“Heyo! How goes it? I hope this letter finds you well and excited, if a bit terrified. That, at least, I’m confident will stay the same. I’ve kinda thought about what I’d say to you, but honestly, right now, I don’t know what to expect. I hope, whatever happened, that you’re proud. I know you’ve poured your heart into this year: into the things you do, the people you love. I hope you’ve felt challenged but overcome it. I know you made it because that’s who…you are? I am? We are. That’s who we are…No matter what, I want you to know that you’ll be okay. I get it, we’re anxious, [and here I used a slightly…more crass word originally, but] screw us and screw our brains. I know it’s true because we’ve got our whole lives ahead of us, and we’re stubborn, so we’re bound to give the world some hell. Your mistakes are behind you, your support systems around you, and there are so many opportunities straight ahead.”

Embarrassing, isn’t it? I spend two weeks stressing about what I’m gonna say in this speech, and this guy nails it. Off the cuff. In maybe ten minutes. I had such a hard time believing “past me” could write a better speech that I waited until 1:00 AM yesterday to edit this part in — sorry, mom.  In any case, “past me” was wrong about one thing: our mistakes aren’t just behind us. They’re in front of us too: big and bright and oh-so-embarrassing. In the moment, we’ll think we won’t ever get past them, but I’m not being optimistic when I say that we will. I’ve heard enough trusted, professional adults—many of whom are on this field—talk about their college days to know that there are very few things we can’t bounce back from.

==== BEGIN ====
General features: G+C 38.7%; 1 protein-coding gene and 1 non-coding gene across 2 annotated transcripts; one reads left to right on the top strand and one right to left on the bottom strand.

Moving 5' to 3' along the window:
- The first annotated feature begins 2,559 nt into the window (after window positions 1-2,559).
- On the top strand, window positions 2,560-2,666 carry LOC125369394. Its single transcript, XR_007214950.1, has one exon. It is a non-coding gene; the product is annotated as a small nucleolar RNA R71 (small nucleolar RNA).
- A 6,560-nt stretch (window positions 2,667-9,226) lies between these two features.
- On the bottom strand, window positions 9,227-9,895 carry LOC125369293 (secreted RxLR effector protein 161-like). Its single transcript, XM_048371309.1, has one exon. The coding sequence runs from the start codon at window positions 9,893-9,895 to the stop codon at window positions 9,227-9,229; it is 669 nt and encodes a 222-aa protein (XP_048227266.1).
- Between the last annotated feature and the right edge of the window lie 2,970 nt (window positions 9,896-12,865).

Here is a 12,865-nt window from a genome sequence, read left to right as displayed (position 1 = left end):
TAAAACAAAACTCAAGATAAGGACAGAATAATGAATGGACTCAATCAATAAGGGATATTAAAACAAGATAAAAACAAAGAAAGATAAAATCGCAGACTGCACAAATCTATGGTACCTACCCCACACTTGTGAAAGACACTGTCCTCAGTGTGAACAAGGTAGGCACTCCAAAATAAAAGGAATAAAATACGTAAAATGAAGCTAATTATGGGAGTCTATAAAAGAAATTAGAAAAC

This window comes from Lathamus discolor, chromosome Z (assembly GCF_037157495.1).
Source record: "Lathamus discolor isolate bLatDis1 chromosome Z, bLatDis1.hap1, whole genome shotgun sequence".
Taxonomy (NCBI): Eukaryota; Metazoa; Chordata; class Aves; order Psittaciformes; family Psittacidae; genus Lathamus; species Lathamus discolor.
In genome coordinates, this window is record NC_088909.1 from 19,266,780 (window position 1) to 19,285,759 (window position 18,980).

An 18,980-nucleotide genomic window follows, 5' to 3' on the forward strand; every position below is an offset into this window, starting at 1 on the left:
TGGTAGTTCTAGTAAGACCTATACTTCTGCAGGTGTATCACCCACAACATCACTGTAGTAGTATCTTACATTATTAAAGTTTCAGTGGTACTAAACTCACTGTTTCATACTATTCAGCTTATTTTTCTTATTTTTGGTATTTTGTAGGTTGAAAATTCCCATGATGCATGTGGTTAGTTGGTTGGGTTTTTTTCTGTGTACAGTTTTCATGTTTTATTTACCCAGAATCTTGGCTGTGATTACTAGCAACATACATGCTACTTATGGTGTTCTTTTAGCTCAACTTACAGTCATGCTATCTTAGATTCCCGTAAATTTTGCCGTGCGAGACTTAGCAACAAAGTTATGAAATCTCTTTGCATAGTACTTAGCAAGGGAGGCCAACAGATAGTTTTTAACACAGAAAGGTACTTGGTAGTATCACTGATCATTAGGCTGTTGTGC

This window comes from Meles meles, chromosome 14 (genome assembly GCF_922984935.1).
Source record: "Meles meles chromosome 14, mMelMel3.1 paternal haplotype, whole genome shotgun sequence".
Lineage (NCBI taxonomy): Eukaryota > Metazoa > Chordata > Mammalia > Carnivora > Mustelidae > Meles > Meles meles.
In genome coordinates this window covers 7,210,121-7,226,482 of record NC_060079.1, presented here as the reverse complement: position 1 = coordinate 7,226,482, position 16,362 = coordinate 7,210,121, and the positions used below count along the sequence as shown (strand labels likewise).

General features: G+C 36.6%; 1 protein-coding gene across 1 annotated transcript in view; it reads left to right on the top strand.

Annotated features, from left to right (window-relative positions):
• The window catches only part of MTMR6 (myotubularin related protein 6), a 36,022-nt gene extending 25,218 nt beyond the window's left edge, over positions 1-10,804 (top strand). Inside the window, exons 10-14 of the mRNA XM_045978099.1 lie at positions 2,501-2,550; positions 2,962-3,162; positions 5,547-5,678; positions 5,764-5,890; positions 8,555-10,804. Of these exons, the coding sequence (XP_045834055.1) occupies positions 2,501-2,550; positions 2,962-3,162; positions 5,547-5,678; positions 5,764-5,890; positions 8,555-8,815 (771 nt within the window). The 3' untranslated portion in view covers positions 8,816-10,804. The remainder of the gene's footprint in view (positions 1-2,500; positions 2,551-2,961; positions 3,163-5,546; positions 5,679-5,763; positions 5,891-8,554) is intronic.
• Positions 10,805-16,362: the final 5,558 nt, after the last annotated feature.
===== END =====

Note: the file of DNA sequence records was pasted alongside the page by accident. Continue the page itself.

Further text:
Have some faith. Take that step. Do it scared. Try your best. Fail. Take a breath, and use it to laugh at yourself. Now is the time to learn and to grow, to teach ourselves to love learning and growing, no matter how uncomfortable it proves to be. Choose patience and understanding. Choose pride, for getting this far. 

I am proud of us! I know how hard it’s been to get here, at least for a few of you, which is exactly why it is so important that we take this time to celebrate. That now, before the dread sinks in or the embarrassment starts up again, we rest. Because we’ve earned it. Class of 2024, enjoy your summer, I beg of you. I’ll see you on the other side.

MaKiyah Turner-Hicks '24